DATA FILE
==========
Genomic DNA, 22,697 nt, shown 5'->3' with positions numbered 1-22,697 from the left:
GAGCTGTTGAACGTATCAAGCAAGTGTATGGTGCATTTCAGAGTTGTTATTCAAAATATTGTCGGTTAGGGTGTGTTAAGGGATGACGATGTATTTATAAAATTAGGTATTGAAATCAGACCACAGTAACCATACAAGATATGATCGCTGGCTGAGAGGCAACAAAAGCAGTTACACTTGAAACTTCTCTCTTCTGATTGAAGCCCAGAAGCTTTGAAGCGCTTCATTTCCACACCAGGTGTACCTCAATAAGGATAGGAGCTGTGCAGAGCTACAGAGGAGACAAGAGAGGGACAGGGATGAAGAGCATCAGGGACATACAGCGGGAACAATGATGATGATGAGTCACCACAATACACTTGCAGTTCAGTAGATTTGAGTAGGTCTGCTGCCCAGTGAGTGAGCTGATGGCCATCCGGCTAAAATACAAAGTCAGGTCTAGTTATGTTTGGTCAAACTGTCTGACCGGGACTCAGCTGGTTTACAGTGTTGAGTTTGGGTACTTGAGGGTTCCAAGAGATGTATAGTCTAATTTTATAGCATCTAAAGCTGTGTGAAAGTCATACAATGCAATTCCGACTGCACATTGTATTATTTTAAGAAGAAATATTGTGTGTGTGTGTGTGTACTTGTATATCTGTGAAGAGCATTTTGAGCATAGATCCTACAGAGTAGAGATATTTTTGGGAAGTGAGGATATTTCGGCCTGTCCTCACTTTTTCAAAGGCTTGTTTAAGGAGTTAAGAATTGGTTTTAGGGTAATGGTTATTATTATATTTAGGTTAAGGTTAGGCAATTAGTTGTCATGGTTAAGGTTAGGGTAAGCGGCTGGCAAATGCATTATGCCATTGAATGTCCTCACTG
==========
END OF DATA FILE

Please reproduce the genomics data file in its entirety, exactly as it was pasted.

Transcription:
Genomic DNA, 22,697 nt, shown 5'->3' with positions numbered 1-22,697 from the left:
GAGCTGTTGAACGTATCAAGCAAGTGTATGGTGCATTTCAGAGTTGTTATTCAAAATATTGTCGGTTAGGGTGTGTTAAGGGATGACGATGTATTTATAAAATTAGGTATTGAAATCAGACCACAGTAACCATACAAGATATGATCGCTGGCTGAGAGGCAACAAAAGCAGTTACACTTGAAACTTCTCTCTTCTGATTGAAGCCCAGAAGCTTTGAAGCGCTTCATTTCCACACCAGGTGTACCTCAATAAGGATAGGAGCTGTGCAGAGCTACAGAGGAGACAAGAGAGGGACAGGGATGAAGAGCATCAGGGACATACAGCGGGAACAATGATGATGATGAGTCACCACAATACACTTGCAGTTCAGTAGATTTGAGTAGGTCTGCTGCCCAGTGAGTGAGCTGATGGCCATCCGGCTAAAATACAAAGTCAGGTCTAGTTATGTTTGGTCAAACTGTCTGACCGGGACTCAGCTGGTTTACAGTGTTGAGTTTGGGTACTTGAGGGTTCCAAGAGATGTATAGTCTAATTTTATAGCATCTAAAGCTGTGTGAAAGTCATACAATGCAATTCCGACTGCACATTGTATTATTTTAAGAAGAAATATTGTGTGTGTGTGTGTGTACTTGTATATCTGTGAAGAGCATTTTGAGCATAGATCCTACAGAGTAGAGATATTTTTGGGAAGTGAGGATATTTCGGCCTGTCCTCACTTTTTCAAAGGCTTGTTTAAGGAGTTAAGAATTGGTTTTAGGGTAATGGTTATTATTATATTTAGGTTAAGGTTAGGCAATTAGTTGTCATGGTTAAGGTTAGGGTAAGCGGCTGGCAAATGCATTATGCCATTGAATGTCCTCACTG